Florence Pugh Comes Clean About Her Past Instances of Cultural Appropriation

Brian Welk

Florence Pugh is coming clean and apologizing for past instances of practicing cultural appropriation in her fashion and social media posts.

In a lengthy statement shared to Instagram on Friday, the “Little Women” star recalled three times she now regrets in which she, as a white woman, borrowed the culture of another nationality or person of color.

“Like many, I’ve read, listened, signed, donated, read again, sssh’d my white fragility and really wanted to trace instances in my life where I have been guilty,” Pugh wrote. “Whether big actions or small, we HAVE to look at ourselves and see how we were adding to this problem.”

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Pugh, 24, said she was first called out last year by a fan, who said that a photo she posted on Instagram back when she was 17 appropriated Rastafarian culture. Pugh said she braided her hair and painted a beanie with the colors of the Jamaican flag, then posted about it online with a caption that paraphrased the lyrics to Shaggy’s song “Boombastic.”

“I had forgotten. How cruel. For 8 years I had no idea how many people were offended. At the time I honestly did not think that I was doing anything wrong. Growing up as white and privileged allowed me to get that far and not know. In the comments underneath I was even proud of it being my own hair,” she said. “Stupid doesn’t even cut it. I was uneducated. I was unread.”

In another instance, Pugh remembered at 18 hearing the term “cultural appropriation” for the first time when she got corn rows and showed them off to another friend. Her friend explained that the hairstyle was banned at her school because of cultural appropriation.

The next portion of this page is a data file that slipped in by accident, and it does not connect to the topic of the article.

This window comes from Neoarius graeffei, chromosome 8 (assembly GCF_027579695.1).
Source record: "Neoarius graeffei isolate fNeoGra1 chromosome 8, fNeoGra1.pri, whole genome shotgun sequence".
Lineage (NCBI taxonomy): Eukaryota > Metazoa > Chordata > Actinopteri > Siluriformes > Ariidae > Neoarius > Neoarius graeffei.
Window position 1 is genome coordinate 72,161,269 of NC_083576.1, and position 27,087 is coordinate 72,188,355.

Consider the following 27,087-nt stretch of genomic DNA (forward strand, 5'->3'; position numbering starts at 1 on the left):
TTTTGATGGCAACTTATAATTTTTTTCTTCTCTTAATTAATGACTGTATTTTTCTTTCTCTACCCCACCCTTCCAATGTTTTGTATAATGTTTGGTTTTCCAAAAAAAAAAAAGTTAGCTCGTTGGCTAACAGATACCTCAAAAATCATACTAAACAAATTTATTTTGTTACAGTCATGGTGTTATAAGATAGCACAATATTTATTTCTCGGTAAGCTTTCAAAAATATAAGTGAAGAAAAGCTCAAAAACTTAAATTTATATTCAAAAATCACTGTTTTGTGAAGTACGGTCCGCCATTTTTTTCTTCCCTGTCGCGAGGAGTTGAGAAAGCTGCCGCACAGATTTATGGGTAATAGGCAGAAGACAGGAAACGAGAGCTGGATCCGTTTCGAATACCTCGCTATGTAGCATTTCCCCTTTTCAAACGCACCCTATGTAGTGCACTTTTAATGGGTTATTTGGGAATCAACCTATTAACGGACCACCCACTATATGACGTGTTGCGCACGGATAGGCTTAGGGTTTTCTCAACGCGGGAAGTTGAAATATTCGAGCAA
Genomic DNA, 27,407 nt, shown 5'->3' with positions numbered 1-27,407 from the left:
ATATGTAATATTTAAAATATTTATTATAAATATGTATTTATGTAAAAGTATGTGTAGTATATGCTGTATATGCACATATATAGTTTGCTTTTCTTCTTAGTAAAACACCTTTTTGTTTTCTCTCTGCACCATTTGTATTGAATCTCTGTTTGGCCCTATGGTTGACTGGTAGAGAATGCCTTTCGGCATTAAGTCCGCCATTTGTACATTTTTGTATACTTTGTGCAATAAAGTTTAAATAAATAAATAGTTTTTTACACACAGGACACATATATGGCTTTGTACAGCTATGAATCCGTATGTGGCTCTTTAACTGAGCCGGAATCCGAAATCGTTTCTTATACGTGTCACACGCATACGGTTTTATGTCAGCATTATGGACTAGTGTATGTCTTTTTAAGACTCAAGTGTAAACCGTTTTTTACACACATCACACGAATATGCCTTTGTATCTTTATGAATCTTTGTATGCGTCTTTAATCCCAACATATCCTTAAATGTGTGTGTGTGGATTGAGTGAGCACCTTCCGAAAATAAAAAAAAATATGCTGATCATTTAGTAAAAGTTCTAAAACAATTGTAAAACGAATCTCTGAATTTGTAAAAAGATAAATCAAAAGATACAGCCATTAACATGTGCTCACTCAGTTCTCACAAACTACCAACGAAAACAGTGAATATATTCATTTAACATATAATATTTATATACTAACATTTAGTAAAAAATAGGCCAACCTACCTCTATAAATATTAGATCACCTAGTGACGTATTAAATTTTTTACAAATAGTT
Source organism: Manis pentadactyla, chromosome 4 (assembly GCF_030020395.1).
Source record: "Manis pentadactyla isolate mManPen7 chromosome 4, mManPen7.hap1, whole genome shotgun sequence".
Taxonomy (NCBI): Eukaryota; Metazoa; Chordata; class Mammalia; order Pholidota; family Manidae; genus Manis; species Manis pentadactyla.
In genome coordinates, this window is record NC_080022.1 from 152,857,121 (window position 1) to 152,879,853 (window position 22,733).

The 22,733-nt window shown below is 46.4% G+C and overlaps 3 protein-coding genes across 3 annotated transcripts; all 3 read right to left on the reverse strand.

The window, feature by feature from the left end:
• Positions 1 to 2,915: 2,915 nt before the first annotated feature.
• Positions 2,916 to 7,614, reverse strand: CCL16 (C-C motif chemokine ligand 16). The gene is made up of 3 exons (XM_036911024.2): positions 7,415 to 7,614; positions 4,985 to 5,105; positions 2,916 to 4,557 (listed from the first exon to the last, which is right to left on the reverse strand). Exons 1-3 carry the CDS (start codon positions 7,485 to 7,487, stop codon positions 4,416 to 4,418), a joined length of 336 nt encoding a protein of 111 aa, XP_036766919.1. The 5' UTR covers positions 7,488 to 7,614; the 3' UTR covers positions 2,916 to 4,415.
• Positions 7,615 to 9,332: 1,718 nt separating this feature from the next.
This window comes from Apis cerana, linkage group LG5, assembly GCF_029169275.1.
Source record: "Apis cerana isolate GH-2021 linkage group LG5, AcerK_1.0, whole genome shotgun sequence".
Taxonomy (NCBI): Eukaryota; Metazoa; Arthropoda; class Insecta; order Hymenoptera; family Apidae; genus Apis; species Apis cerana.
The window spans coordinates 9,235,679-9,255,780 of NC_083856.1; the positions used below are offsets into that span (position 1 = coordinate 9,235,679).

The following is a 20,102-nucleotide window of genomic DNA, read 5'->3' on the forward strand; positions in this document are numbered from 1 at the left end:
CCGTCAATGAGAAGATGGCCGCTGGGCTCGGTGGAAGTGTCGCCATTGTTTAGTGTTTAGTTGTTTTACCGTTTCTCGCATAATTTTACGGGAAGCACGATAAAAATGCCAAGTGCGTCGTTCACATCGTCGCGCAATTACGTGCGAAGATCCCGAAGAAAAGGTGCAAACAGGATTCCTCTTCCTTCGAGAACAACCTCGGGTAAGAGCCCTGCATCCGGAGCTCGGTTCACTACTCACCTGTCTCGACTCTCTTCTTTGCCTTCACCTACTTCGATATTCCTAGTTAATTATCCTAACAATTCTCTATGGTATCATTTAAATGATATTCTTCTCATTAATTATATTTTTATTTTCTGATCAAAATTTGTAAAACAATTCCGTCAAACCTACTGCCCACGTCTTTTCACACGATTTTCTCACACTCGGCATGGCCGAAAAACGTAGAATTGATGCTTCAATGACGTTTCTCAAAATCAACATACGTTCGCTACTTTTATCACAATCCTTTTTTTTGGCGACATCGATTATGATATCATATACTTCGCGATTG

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“She began to explain to me what cultural appropriation was, the history and heartbreak over when Black girls do it they’re mocked and judged, but when white girls do it, it’s only then perceived as cool,” she said. “It was true. I could see how Black culture was being so obviously exploited. I was defensive and confused, white fragility coming out plain and simple. I didn’t want to upset anyone and was perplexed as to how I hadn’t heard this term before.”

Pugh also describes a fascination she had when she was 8 years-old for wearing Indian jewelry, bindis and henna tattoos and when it became a fashion trend in the summer of 2017.

“No one cared about the origin, a culture was being abused for profit. I felt embarrassed. I felt sadness for the small family-run Indian shops all over the country, seeing their culture and religion cheapened everywhere,” she said. “I thought because I was taught about it differently, I was an exception. And here’s the problem: I actually wasn’t being respectful in how I was using it. I wore this culture on my terms only, to parties, at dinner. I too was disrespecting the beauty of the religion that had been taught to me those years ago.”

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Pugh apologized for her actions and white privilege, writing, “I’m truly sorry to all of you that were offended for years or even just recently. I cannot dismiss the actions I bought into years ago, but I believe that we who were blind to such things must acknowledge them and recognize them as our faults, our ignorance and our white privilege, and I apologize profusely that it took this long.”

See Pugh’s full message below:


View this post on Instagram

To see change I must be part of the change.

A post shared by Florence Pugh (@florencepugh) on Jun 26, 2020 at 10:58am PDT


Read original story Florence Pugh Comes Clean About Her Past Instances of Cultural Appropriation At TheWrap